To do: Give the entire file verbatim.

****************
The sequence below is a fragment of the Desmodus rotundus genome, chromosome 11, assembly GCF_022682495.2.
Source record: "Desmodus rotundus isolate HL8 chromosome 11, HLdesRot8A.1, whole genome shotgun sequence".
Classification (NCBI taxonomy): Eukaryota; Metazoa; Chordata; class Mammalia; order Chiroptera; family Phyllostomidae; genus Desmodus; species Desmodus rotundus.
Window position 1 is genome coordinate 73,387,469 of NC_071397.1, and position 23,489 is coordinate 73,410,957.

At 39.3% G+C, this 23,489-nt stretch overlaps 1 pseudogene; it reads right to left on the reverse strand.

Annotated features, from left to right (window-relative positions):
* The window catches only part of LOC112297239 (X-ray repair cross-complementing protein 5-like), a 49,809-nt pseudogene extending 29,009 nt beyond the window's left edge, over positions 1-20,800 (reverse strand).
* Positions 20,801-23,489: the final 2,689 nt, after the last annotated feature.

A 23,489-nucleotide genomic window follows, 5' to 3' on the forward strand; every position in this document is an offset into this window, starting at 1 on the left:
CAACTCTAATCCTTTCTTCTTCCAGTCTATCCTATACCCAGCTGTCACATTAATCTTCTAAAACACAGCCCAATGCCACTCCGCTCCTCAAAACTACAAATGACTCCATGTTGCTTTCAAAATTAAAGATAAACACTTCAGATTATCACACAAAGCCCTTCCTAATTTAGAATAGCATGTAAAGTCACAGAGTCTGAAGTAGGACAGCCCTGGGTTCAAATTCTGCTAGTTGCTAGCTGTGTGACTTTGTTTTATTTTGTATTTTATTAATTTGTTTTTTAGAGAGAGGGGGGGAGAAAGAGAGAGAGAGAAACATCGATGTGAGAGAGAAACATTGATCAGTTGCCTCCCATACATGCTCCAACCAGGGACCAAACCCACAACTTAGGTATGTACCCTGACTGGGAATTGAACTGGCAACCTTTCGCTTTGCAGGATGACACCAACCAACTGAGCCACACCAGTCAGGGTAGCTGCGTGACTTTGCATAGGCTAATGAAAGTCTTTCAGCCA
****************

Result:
The sequence below is a fragment of the Desmodus rotundus genome, chromosome 11, assembly GCF_022682495.2.
Source record: "Desmodus rotundus isolate HL8 chromosome 11, HLdesRot8A.1, whole genome shotgun sequence".
Classification (NCBI taxonomy): Eukaryota; Metazoa; Chordata; class Mammalia; order Chiroptera; family Phyllostomidae; genus Desmodus; species Desmodus rotundus.
Window position 1 is genome coordinate 73,387,469 of NC_071397.1, and position 23,489 is coordinate 73,410,957.

At 39.3% G+C, this 23,489-nt stretch overlaps 1 pseudogene; it reads right to left on the reverse strand.

Annotated features, from left to right (window-relative positions):
* The window catches only part of LOC112297239 (X-ray repair cross-complementing protein 5-like), a 49,809-nt pseudogene extending 29,009 nt beyond the window's left edge, over positions 1-20,800 (reverse strand).
* Positions 20,801-23,489: the final 2,689 nt, after the last annotated feature.

A 23,489-nucleotide genomic window follows, 5' to 3' on the forward strand; every position in this document is an offset into this window, starting at 1 on the left:
CAACTCTAATCCTTTCTTCTTCCAGTCTATCCTATACCCAGCTGTCACATTAATCTTCTAAAACACAGCCCAATGCCACTCCGCTCCTCAAAACTACAAATGACTCCATGTTGCTTTCAAAATTAAAGATAAACACTTCAGATTATCACACAAAGCCCTTCCTAATTTAGAATAGCATGTAAAGTCACAGAGTCTGAAGTAGGACAGCCCTGGGTTCAAATTCTGCTAGTTGCTAGCTGTGTGACTTTGTTTTATTTTGTATTTTATTAATTTGTTTTTTAGAGAGAGGGGGGGAGAAAGAGAGAGAGAGAAACATCGATGTGAGAGAGAAACATTGATCAGTTGCCTCCCATACATGCTCCAACCAGGGACCAAACCCACAACTTAGGTATGTACCCTGACTGGGAATTGAACTGGCAACCTTTCGCTTTGCAGGATGACACCAACCAACTGAGCCACACCAGTCAGGGTAGCTGCGTGACTTTGCATAGGCTAATGAAAGTCTTTCAGCCA